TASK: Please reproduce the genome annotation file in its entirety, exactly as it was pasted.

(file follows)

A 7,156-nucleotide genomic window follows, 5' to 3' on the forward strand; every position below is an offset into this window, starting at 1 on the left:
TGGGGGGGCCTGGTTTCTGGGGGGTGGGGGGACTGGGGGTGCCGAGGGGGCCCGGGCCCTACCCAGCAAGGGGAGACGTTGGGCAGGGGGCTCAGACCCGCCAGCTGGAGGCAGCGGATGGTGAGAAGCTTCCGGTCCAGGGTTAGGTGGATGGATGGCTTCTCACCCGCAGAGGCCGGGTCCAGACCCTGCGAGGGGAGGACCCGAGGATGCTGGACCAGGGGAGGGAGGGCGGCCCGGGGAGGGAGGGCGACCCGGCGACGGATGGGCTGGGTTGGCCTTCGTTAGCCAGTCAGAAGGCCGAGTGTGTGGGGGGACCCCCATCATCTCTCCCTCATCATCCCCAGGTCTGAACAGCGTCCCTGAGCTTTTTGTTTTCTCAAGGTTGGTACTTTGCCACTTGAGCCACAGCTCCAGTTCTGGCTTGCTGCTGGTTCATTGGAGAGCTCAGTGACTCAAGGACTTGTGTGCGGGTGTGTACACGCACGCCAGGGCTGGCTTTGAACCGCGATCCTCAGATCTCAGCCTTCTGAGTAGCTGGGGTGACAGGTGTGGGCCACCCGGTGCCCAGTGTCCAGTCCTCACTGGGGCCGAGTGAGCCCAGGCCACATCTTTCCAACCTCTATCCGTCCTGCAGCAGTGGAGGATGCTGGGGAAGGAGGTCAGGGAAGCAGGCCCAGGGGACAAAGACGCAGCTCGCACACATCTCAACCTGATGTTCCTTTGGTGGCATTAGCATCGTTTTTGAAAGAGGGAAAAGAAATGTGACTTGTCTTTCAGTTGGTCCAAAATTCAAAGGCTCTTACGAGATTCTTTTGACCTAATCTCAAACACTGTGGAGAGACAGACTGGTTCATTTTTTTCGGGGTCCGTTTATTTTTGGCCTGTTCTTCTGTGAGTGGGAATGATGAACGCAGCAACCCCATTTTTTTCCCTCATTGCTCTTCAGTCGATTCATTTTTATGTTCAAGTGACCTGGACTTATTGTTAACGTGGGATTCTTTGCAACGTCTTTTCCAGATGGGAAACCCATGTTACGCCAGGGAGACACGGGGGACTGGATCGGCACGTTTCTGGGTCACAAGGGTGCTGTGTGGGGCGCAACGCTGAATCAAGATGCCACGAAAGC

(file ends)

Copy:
A 7,156-nucleotide genomic window follows, 5' to 3' on the forward strand; every position below is an offset into this window, starting at 1 on the left:
TGGGGGGGCCTGGTTTCTGGGGGGTGGGGGGACTGGGGGTGCCGAGGGGGCCCGGGCCCTACCCAGCAAGGGGAGACGTTGGGCAGGGGGCTCAGACCCGCCAGCTGGAGGCAGCGGATGGTGAGAAGCTTCCGGTCCAGGGTTAGGTGGATGGATGGCTTCTCACCCGCAGAGGCCGGGTCCAGACCCTGCGAGGGGAGGACCCGAGGATGCTGGACCAGGGGAGGGAGGGCGGCCCGGGGAGGGAGGGCGACCCGGCGACGGATGGGCTGGGTTGGCCTTCGTTAGCCAGTCAGAAGGCCGAGTGTGTGGGGGGACCCCCATCATCTCTCCCTCATCATCCCCAGGTCTGAACAGCGTCCCTGAGCTTTTTGTTTTCTCAAGGTTGGTACTTTGCCACTTGAGCCACAGCTCCAGTTCTGGCTTGCTGCTGGTTCATTGGAGAGCTCAGTGACTCAAGGACTTGTGTGCGGGTGTGTACACGCACGCCAGGGCTGGCTTTGAACCGCGATCCTCAGATCTCAGCCTTCTGAGTAGCTGGGGTGACAGGTGTGGGCCACCCGGTGCCCAGTGTCCAGTCCTCACTGGGGCCGAGTGAGCCCAGGCCACATCTTTCCAACCTCTATCCGTCCTGCAGCAGTGGAGGATGCTGGGGAAGGAGGTCAGGGAAGCAGGCCCAGGGGACAAAGACGCAGCTCGCACACATCTCAACCTGATGTTCCTTTGGTGGCATTAGCATCGTTTTTGAAAGAGGGAAAAGAAATGTGACTTGTCTTTCAGTTGGTCCAAAATTCAAAGGCTCTTACGAGATTCTTTTGACCTAATCTCAAACACTGTGGAGAGACAGACTGGTTCATTTTTTTCGGGGTCCGTTTATTTTTGGCCTGTTCTTCTGTGAGTGGGAATGATGAACGCAGCAACCCCATTTTTTTCCCTCATTGCTCTTCAGTCGATTCATTTTTATGTTCAAGTGACCTGGACTTATTGTTAACGTGGGATTCTTTGCAACGTCTTTTCCAGATGGGAAACCCATGTTACGCCAGGGAGACACGGGGGACTGGATCGGCACGTTTCTGGGTCACAAGGGTGCTGTGTGGGGCGCAACGCTGAATCAAGATGCCACGAAAGC